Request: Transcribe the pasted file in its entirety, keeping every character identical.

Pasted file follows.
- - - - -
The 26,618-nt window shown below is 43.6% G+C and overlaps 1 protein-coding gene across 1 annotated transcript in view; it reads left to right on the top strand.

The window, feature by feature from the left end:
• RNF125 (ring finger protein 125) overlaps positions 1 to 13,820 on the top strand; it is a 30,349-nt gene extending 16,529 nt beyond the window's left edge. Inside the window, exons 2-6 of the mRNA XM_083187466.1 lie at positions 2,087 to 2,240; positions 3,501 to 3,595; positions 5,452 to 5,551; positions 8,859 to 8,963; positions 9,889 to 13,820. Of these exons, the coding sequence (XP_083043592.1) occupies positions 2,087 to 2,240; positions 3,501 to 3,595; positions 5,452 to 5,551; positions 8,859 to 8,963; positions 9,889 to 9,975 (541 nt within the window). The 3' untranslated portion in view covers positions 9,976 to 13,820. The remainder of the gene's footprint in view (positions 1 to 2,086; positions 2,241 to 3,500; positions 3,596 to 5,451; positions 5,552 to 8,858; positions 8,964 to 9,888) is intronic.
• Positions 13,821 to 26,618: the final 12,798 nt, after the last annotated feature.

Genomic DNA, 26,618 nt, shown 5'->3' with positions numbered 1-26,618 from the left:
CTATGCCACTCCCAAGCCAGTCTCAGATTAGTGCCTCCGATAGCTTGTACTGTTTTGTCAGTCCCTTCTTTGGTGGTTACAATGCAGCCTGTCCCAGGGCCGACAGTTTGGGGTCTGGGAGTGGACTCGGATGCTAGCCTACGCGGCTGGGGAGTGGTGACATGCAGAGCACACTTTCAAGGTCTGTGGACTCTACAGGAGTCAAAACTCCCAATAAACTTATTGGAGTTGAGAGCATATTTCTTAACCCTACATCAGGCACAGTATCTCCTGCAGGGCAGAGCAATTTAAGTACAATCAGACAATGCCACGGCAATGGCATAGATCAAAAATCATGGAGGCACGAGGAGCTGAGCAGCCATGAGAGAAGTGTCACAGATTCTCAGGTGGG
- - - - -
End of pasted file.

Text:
The 26,618-nt window shown below is 43.6% G+C and overlaps 1 protein-coding gene across 1 annotated transcript in view; it reads left to right on the top strand.

The window, feature by feature from the left end:
• RNF125 (ring finger protein 125) overlaps positions 1 to 13,820 on the top strand; it is a 30,349-nt gene extending 16,529 nt beyond the window's left edge. Inside the window, exons 2-6 of the mRNA XM_083187466.1 lie at positions 2,087 to 2,240; positions 3,501 to 3,595; positions 5,452 to 5,551; positions 8,859 to 8,963; positions 9,889 to 13,820. Of these exons, the coding sequence (XP_083043592.1) occupies positions 2,087 to 2,240; positions 3,501 to 3,595; positions 5,452 to 5,551; positions 8,859 to 8,963; positions 9,889 to 9,975 (541 nt within the window). The 3' untranslated portion in view covers positions 9,976 to 13,820. The remainder of the gene's footprint in view (positions 1 to 2,086; positions 2,241 to 3,500; positions 3,596 to 5,451; positions 5,552 to 8,858; positions 8,964 to 9,888) is intronic.
• Positions 13,821 to 26,618: the final 12,798 nt, after the last annotated feature.

Genomic DNA, 26,618 nt, shown 5'->3' with positions numbered 1-26,618 from the left:
CTATGCCACTCCCAAGCCAGTCTCAGATTAGTGCCTCCGATAGCTTGTACTGTTTTGTCAGTCCCTTCTTTGGTGGTTACAATGCAGCCTGTCCCAGGGCCGACAGTTTGGGGTCTGGGAGTGGACTCGGATGCTAGCCTACGCGGCTGGGGAGTGGTGACATGCAGAGCACACTTTCAAGGTCTGTGGACTCTACAGGAGTCAAAACTCCCAATAAACTTATTGGAGTTGAGAGCATATTTCTTAACCCTACATCAGGCACAGTATCTCCTGCAGGGCAGAGCAATTTAAGTACAATCAGACAATGCCACGGCAATGGCATAGATCAAAAATCATGGAGGCACGAGGAGCTGAGCAGCCATGAGAGAAGTGTCACAGATTCTCAGGTGGG